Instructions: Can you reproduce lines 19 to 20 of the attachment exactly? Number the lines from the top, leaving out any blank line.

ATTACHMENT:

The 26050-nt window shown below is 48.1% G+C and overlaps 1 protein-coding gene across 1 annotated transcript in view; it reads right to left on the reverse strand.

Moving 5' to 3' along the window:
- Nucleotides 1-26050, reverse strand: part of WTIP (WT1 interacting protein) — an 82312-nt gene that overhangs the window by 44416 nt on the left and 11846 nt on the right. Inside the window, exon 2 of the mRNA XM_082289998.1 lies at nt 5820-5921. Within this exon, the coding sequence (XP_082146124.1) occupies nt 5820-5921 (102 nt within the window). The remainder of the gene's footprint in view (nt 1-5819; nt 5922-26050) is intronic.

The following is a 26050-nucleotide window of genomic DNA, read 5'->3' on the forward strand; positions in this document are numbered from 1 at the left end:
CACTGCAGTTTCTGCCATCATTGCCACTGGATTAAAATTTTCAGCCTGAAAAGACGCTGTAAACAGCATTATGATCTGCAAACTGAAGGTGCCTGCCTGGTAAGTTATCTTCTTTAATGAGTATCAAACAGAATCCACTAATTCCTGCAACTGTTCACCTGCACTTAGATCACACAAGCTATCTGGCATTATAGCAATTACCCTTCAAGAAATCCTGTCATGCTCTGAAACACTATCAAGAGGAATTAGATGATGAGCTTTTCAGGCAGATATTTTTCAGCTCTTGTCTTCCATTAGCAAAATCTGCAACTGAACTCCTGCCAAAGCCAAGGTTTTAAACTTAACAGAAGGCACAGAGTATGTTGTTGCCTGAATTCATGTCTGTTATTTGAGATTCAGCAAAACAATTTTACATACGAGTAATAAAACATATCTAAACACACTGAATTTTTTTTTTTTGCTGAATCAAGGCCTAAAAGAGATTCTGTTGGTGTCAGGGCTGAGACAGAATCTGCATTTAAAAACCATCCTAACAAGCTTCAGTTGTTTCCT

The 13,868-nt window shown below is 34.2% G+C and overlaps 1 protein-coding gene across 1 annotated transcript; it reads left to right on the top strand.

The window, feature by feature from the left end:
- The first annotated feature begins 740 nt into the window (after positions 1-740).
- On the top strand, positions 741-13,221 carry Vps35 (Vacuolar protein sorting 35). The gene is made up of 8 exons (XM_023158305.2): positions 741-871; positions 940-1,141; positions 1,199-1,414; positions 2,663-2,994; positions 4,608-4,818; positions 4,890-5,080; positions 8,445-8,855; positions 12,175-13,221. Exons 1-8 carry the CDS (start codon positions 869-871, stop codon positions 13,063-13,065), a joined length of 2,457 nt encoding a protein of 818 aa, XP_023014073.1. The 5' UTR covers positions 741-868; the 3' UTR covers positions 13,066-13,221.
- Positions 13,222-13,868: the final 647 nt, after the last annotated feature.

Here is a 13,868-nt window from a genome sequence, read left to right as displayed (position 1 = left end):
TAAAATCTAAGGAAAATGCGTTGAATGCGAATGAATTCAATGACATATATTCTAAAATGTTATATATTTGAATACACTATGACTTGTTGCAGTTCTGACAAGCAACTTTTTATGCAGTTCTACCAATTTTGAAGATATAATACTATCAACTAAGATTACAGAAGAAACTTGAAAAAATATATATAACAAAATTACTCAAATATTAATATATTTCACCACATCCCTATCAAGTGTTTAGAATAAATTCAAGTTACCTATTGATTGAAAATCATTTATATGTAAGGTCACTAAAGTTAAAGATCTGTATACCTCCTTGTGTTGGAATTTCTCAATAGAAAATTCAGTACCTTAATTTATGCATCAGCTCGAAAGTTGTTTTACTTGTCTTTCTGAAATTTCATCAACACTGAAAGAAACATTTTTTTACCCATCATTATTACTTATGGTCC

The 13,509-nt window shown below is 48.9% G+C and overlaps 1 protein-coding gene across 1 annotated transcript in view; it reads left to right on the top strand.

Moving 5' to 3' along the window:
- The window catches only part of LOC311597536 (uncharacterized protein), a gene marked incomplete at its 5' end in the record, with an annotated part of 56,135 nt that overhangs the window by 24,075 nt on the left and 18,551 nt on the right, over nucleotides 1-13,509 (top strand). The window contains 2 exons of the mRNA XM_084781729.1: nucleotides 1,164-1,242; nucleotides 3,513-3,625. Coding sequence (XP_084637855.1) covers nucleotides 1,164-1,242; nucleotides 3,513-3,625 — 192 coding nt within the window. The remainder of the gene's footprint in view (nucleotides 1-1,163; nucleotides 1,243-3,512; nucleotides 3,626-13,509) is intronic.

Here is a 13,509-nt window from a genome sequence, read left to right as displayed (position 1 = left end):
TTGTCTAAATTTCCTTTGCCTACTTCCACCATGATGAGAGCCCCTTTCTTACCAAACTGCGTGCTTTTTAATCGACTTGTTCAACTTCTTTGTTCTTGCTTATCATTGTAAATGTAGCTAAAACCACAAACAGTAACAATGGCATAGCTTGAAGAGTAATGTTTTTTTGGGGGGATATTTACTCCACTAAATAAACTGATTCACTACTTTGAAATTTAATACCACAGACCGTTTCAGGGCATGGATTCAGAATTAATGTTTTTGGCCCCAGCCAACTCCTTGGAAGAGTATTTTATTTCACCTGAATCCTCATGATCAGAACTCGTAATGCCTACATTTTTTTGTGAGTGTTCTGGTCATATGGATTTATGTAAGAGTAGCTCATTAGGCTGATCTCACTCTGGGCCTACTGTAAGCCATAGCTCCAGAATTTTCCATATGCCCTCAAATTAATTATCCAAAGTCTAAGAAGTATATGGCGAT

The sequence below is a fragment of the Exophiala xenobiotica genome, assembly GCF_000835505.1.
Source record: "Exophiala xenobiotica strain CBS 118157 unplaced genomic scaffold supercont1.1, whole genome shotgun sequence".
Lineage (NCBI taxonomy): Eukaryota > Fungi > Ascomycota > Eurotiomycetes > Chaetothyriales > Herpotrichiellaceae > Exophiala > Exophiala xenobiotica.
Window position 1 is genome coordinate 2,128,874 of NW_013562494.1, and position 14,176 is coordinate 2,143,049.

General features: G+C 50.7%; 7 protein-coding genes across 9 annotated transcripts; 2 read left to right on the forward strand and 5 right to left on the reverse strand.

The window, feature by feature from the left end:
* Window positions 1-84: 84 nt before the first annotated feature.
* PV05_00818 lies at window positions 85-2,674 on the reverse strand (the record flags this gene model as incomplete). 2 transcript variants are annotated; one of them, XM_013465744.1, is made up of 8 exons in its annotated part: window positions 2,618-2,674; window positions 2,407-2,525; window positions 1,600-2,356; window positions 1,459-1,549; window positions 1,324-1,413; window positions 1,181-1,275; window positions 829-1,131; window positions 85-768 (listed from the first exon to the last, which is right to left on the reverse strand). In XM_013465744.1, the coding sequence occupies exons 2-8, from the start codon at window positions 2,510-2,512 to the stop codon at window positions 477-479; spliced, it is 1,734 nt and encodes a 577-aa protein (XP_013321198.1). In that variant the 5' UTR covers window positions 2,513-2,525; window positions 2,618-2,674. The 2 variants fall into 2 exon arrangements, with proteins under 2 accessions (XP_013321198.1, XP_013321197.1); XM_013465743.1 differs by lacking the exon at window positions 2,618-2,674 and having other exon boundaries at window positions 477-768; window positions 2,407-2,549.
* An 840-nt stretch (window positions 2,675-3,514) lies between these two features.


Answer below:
Source record: "Exophiala xenobiotica strain CBS 118157 unplaced genomic scaffold supercont1.1, whole genome shotgun sequence".
Lineage (NCBI taxonomy): Eukaryota > Fungi > Ascomycota > Eurotiomycetes > Chaetothyriales > Herpotrichiellaceae > Exophiala > Exophiala xenobiotica.